Spirit Airlines Airbus Evasive Dive Scares Passengers

A Spirit Airlines flight departing Detroit got too close to a skydiving jump plane, causing the pilots to descend abruptly. The Airbus reportedly descended 1,600 feet in a short period of time, lifting passengers off their seats and causing flight attendants to hit their heads on the ceiling.

The pilots had been advised by controllers of the jump plane’s position, and had it in view on TCAS, according to news reports.

Separation was reported as 400 feet vertical and 1.6 miles horizontal at the closest point. The Airbus was at 14,400 feet when it received a TCAS resolution advisory (RA) to descend immediately to 12,800 feet. Spirit said its pilots reacted according to procedures. The FAA is investigating whether or not the evasive maneuver was safe or not, though pilots are required to follow RAs regardless of whether they have spotted the conflicting traffic visually, though they must do so without jeopardizing the safety of the flight.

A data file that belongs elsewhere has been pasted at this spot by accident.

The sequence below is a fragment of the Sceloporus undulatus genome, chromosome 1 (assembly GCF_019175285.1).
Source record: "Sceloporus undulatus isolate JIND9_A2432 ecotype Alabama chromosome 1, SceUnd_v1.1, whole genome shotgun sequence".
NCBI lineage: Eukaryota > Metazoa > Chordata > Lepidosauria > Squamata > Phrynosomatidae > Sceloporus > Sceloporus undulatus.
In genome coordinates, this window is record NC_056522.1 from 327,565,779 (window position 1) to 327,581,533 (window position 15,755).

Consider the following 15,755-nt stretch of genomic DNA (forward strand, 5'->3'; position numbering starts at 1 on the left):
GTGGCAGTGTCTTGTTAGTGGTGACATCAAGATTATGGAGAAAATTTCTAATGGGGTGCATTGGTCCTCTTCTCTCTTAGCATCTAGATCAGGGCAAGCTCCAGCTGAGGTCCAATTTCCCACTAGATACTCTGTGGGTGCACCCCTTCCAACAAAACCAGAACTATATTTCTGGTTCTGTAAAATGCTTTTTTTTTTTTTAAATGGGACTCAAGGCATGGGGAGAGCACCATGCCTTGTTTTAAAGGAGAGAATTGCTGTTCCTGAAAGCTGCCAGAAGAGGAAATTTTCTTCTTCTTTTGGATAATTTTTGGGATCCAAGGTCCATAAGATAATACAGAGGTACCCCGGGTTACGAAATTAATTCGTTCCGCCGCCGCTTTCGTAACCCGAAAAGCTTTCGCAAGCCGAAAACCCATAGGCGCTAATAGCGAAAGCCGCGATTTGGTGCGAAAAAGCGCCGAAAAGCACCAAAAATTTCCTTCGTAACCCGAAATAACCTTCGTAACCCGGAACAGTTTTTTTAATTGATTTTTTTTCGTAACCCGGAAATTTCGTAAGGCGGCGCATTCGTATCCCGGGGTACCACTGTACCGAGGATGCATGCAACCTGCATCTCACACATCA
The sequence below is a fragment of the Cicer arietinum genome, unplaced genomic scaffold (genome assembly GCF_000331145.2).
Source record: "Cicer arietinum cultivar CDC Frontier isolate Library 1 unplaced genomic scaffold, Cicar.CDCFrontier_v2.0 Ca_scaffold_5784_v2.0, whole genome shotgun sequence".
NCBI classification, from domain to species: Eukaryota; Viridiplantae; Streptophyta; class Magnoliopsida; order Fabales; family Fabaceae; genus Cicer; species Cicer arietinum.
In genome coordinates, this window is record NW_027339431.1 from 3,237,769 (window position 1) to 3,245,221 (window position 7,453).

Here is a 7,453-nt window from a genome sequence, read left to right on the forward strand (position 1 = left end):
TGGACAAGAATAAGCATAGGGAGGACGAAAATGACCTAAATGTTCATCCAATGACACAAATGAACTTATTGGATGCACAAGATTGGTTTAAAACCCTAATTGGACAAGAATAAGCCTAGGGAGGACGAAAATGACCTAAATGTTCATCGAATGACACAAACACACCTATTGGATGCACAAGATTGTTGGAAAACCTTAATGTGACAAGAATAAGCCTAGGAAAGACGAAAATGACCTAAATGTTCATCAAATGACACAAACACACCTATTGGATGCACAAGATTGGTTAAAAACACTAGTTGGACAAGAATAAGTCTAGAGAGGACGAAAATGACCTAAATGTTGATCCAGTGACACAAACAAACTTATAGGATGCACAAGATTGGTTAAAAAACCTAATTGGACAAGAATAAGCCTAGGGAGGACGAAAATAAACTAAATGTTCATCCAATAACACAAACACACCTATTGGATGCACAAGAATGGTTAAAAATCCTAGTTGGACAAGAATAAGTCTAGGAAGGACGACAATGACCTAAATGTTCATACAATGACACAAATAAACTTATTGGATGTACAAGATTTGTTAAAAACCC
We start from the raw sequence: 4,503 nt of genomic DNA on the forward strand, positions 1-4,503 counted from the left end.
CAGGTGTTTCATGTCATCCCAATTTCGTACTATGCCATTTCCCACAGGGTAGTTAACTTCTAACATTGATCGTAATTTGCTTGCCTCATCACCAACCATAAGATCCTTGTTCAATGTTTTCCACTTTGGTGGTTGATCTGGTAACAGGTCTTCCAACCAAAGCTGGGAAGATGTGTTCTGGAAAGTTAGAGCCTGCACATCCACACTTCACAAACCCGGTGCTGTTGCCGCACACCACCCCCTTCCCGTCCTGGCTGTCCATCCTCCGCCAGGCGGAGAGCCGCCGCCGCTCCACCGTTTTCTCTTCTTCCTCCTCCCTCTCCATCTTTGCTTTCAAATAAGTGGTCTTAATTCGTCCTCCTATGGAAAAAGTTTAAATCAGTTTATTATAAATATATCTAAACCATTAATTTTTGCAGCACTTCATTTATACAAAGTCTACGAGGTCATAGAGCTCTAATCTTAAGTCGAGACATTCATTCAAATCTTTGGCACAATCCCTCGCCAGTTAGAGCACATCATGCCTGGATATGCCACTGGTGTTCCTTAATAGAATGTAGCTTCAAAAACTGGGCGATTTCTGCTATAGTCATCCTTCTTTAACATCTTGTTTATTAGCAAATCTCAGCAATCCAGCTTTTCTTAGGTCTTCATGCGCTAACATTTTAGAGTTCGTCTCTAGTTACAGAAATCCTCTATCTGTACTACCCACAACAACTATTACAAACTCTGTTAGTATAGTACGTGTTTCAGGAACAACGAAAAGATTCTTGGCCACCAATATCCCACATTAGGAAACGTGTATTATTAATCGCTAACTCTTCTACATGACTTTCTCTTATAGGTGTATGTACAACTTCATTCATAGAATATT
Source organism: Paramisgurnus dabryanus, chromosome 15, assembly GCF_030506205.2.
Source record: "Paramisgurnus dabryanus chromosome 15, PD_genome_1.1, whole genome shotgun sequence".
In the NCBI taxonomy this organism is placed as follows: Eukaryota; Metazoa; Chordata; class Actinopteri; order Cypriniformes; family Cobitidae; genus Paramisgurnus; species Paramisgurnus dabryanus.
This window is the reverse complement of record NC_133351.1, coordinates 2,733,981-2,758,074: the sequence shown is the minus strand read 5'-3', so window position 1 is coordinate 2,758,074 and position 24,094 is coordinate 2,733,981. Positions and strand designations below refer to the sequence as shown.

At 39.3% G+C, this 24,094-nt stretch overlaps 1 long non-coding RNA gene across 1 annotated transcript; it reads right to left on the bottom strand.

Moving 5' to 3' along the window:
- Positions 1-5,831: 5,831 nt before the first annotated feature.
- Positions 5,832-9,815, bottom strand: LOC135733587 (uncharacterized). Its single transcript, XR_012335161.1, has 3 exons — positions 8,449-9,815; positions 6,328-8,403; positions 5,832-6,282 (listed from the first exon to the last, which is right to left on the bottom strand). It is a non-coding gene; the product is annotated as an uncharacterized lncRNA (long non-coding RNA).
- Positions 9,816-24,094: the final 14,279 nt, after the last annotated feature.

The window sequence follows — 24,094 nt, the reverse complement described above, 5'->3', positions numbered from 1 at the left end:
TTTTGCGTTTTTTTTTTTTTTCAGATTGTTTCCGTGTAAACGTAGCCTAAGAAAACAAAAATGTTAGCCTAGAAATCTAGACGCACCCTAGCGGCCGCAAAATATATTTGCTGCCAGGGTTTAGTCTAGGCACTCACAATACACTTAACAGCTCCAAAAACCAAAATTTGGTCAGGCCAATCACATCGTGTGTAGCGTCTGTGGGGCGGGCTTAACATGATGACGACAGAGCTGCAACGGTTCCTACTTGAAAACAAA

National news reports included interviews with passengers who described screaming and crying in the cabin as the airliner descended rapidly. One passenger told the Associated Press, “It was horrifying. We thought we were going down.”

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Mark Phelps is a senior editor at AVweb. He is an instrument rated private pilot and former owner of a Grumman American AA1B and a V-tail Bonanza.

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